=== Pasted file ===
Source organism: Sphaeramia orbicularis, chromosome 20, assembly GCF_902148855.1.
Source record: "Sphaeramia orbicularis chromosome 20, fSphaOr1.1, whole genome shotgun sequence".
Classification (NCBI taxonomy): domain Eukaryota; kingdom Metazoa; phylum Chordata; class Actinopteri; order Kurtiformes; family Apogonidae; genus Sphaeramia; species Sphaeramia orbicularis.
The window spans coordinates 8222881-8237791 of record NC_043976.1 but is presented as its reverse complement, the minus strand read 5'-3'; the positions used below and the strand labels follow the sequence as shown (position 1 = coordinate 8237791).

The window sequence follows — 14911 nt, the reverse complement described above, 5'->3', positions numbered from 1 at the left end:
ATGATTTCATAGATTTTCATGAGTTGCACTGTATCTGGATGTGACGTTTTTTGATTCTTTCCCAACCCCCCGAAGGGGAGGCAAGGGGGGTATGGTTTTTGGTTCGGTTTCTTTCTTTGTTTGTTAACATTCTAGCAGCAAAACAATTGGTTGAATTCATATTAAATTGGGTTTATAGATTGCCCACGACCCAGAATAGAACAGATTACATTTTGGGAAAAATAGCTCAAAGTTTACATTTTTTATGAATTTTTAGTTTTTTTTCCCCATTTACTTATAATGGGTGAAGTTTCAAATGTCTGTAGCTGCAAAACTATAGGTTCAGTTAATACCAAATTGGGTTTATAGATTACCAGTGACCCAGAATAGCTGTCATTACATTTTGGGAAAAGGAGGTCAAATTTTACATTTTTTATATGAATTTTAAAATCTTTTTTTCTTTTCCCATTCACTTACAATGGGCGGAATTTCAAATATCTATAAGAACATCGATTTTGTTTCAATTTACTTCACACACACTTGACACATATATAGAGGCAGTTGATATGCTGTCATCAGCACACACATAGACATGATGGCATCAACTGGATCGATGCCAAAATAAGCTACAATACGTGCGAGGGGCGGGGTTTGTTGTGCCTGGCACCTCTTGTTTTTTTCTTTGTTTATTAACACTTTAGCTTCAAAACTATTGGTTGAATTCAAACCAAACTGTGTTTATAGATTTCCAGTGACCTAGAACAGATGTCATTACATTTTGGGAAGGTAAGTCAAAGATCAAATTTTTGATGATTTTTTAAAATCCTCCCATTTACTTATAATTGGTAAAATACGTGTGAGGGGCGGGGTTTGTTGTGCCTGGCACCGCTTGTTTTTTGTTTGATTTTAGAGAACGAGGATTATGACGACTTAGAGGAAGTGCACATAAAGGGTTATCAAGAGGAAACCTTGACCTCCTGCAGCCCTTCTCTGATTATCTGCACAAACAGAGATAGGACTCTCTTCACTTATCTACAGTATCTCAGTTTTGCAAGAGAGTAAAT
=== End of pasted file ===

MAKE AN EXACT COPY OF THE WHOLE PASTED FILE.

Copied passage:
Source organism: Sphaeramia orbicularis, chromosome 20, assembly GCF_902148855.1.
Source record: "Sphaeramia orbicularis chromosome 20, fSphaOr1.1, whole genome shotgun sequence".
Classification (NCBI taxonomy): domain Eukaryota; kingdom Metazoa; phylum Chordata; class Actinopteri; order Kurtiformes; family Apogonidae; genus Sphaeramia; species Sphaeramia orbicularis.
The window spans coordinates 8222881-8237791 of record NC_043976.1 but is presented as its reverse complement, the minus strand read 5'-3'; the positions used below and the strand labels follow the sequence as shown (position 1 = coordinate 8237791).

The window sequence follows — 14911 nt, the reverse complement described above, 5'->3', positions numbered from 1 at the left end:
ATGATTTCATAGATTTTCATGAGTTGCACTGTATCTGGATGTGACGTTTTTTGATTCTTTCCCAACCCCCCGAAGGGGAGGCAAGGGGGGTATGGTTTTTGGTTCGGTTTCTTTCTTTGTTTGTTAACATTCTAGCAGCAAAACAATTGGTTGAATTCATATTAAATTGGGTTTATAGATTGCCCACGACCCAGAATAGAACAGATTACATTTTGGGAAAAATAGCTCAAAGTTTACATTTTTTATGAATTTTTAGTTTTTTTTCCCCATTTACTTATAATGGGTGAAGTTTCAAATGTCTGTAGCTGCAAAACTATAGGTTCAGTTAATACCAAATTGGGTTTATAGATTACCAGTGACCCAGAATAGCTGTCATTACATTTTGGGAAAAGGAGGTCAAATTTTACATTTTTTATATGAATTTTAAAATCTTTTTTTCTTTTCCCATTCACTTACAATGGGCGGAATTTCAAATATCTATAAGAACATCGATTTTGTTTCAATTTACTTCACACACACTTGACACATATATAGAGGCAGTTGATATGCTGTCATCAGCACACACATAGACATGATGGCATCAACTGGATCGATGCCAAAATAAGCTACAATACGTGCGAGGGGCGGGGTTTGTTGTGCCTGGCACCTCTTGTTTTTTTCTTTGTTTATTAACACTTTAGCTTCAAAACTATTGGTTGAATTCAAACCAAACTGTGTTTATAGATTTCCAGTGACCTAGAACAGATGTCATTACATTTTGGGAAGGTAAGTCAAAGATCAAATTTTTGATGATTTTTTAAAATCCTCCCATTTACTTATAATTGGTAAAATACGTGTGAGGGGCGGGGTTTGTTGTGCCTGGCACCGCTTGTTTTTTGTTTGATTTTAGAGAACGAGGATTATGACGACTTAGAGGAAGTGCACATAAAGGGTTATCAAGAGGAAACCTTGACCTCCTGCAGCCCTTCTCTGATTATCTGCACAAACAGAGATAGGACTCTCTTCACTTATCTACAGTATCTCAGTTTTGCAAGAGAGTAAAT